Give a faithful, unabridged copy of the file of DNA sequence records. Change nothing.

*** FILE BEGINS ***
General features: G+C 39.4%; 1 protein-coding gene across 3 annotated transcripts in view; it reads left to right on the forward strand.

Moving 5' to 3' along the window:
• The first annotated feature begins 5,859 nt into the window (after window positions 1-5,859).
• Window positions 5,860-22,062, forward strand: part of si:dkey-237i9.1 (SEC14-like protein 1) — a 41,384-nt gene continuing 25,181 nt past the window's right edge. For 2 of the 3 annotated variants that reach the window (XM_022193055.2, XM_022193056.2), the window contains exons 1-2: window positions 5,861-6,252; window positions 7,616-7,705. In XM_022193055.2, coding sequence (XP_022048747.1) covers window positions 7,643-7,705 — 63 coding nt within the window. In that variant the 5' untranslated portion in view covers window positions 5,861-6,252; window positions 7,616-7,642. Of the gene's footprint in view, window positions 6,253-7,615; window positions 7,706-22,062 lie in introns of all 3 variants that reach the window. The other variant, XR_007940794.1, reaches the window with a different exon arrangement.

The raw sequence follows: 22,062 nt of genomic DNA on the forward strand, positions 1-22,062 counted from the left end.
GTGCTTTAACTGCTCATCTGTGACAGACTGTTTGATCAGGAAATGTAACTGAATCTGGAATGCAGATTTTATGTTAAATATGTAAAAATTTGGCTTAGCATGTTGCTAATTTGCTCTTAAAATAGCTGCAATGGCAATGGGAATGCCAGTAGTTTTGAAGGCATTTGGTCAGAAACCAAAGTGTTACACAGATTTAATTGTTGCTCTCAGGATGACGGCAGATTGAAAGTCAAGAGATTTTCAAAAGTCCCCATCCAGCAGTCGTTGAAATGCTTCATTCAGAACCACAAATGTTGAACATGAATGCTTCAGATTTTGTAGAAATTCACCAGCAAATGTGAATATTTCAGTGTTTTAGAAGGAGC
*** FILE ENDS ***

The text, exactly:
General features: G+C 39.4%; 1 protein-coding gene across 3 annotated transcripts in view; it reads left to right on the forward strand.

Moving 5' to 3' along the window:
• The first annotated feature begins 5,859 nt into the window (after window positions 1-5,859).
• Window positions 5,860-22,062, forward strand: part of si:dkey-237i9.1 (SEC14-like protein 1) — a 41,384-nt gene continuing 25,181 nt past the window's right edge. For 2 of the 3 annotated variants that reach the window (XM_022193055.2, XM_022193056.2), the window contains exons 1-2: window positions 5,861-6,252; window positions 7,616-7,705. In XM_022193055.2, coding sequence (XP_022048747.1) covers window positions 7,643-7,705 — 63 coding nt within the window. In that variant the 5' untranslated portion in view covers window positions 5,861-6,252; window positions 7,616-7,642. Of the gene's footprint in view, window positions 6,253-7,615; window positions 7,706-22,062 lie in introns of all 3 variants that reach the window. The other variant, XR_007940794.1, reaches the window with a different exon arrangement.

The raw sequence follows: 22,062 nt of genomic DNA on the forward strand, positions 1-22,062 counted from the left end.
GTGCTTTAACTGCTCATCTGTGACAGACTGTTTGATCAGGAAATGTAACTGAATCTGGAATGCAGATTTTATGTTAAATATGTAAAAATTTGGCTTAGCATGTTGCTAATTTGCTCTTAAAATAGCTGCAATGGCAATGGGAATGCCAGTAGTTTTGAAGGCATTTGGTCAGAAACCAAAGTGTTACACAGATTTAATTGTTGCTCTCAGGATGACGGCAGATTGAAAGTCAAGAGATTTTCAAAAGTCCCCATCCAGCAGTCGTTGAAATGCTTCATTCAGAACCACAAATGTTGAACATGAATGCTTCAGATTTTGTAGAAATTCACCAGCAAATGTGAATATTTCAGTGTTTTAGAAGGAGC